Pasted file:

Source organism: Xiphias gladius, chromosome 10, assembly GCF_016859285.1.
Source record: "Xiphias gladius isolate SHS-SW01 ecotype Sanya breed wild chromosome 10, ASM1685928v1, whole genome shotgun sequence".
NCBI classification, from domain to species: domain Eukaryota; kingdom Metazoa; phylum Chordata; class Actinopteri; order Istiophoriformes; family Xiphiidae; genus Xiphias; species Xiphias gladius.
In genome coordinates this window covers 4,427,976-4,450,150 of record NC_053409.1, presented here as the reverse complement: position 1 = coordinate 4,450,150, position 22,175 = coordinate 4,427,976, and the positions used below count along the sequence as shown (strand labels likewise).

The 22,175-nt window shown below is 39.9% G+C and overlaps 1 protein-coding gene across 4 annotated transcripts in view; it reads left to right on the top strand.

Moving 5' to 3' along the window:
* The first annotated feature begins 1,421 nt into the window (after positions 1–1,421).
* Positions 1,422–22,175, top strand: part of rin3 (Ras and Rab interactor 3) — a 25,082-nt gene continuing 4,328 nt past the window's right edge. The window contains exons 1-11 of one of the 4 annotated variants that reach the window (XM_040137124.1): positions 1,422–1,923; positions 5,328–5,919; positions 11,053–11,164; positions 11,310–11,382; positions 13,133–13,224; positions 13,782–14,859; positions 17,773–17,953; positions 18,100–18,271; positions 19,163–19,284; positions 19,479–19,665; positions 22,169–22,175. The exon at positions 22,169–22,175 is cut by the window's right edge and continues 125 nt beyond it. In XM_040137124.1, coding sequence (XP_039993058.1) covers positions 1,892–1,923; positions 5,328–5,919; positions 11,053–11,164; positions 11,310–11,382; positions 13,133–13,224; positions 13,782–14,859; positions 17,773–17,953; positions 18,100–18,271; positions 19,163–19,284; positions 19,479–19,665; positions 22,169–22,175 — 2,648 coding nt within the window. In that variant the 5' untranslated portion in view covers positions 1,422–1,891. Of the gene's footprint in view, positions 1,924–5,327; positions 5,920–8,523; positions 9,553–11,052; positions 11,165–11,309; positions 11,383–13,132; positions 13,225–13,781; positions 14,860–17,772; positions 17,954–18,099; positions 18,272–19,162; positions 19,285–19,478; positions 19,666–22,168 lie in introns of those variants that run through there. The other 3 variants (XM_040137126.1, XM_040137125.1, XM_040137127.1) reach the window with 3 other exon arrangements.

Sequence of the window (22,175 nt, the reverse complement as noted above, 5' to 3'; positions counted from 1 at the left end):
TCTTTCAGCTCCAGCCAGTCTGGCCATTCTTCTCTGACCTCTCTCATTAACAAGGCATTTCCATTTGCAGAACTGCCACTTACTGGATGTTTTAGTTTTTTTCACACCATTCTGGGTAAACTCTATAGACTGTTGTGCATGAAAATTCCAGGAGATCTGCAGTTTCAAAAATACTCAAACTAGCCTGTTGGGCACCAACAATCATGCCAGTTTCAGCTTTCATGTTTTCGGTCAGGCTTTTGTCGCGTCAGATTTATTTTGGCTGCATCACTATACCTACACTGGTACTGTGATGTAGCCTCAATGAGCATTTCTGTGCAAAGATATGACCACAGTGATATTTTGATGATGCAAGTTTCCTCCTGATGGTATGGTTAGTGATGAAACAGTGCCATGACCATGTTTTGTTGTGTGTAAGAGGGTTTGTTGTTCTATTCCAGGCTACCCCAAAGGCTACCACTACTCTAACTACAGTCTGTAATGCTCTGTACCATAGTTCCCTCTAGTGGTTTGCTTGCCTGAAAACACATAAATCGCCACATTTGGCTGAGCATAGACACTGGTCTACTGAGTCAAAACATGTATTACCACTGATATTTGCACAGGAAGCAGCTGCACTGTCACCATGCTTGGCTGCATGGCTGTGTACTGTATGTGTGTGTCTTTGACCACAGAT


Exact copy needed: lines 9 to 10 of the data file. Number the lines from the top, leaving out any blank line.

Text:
Sequence of the window (22,175 nt, the reverse complement as noted above, 5' to 3'; positions counted from 1 at the left end):
TCTTTCAGCTCCAGCCAGTCTGGCCATTCTTCTCTGACCTCTCTCATTAACAAGGCATTTCCATTTGCAGAACTGCCACTTACTGGATGTTTTAGTTTTTTTCACACCATTCTGGGTAAACTCTATAGACTGTTGTGCATGAAAATTCCAGGAGATCTGCAGTTTCAAAAATACTCAAACTAGCCTGTTGGGCACCAACAATCATGCCAGTTTCAGCTTTCATGTTTTCGGTCAGGCTTTTGTCGCGTCAGATTTATTTTGGCTGCATCACTATACCTACACTGGTACTGTGATGTAGCCTCAATGAGCATTTCTGTGCAAAGATATGACCACAGTGATATTTTGATGATGCAAGTTTCCTCCTGATGGTATGGTTAGTGATGAAACAGTGCCATGACCATGTTTTGTTGTGTGTAAGAGGGTTTGTTGTTCTATTCCAGGCTACCCCAAAGGCTACCACTACTCTAACTACAGTCTGTAATGCTCTGTACCATAGTTCCCTCTAGTGGTTTGCTTGCCTGAAAACACATAAATCGCCACATTTGGCTGAGCATAGACACTGGTCTACTGAGTCAAAACATGTATTACCACTGATATTTGCACAGGAAGCAGCTGCACTGTCACCATGCTTGGCTGCATGGCTGTGTACTGTATGTGTGTGTCTTTGACCACAGAT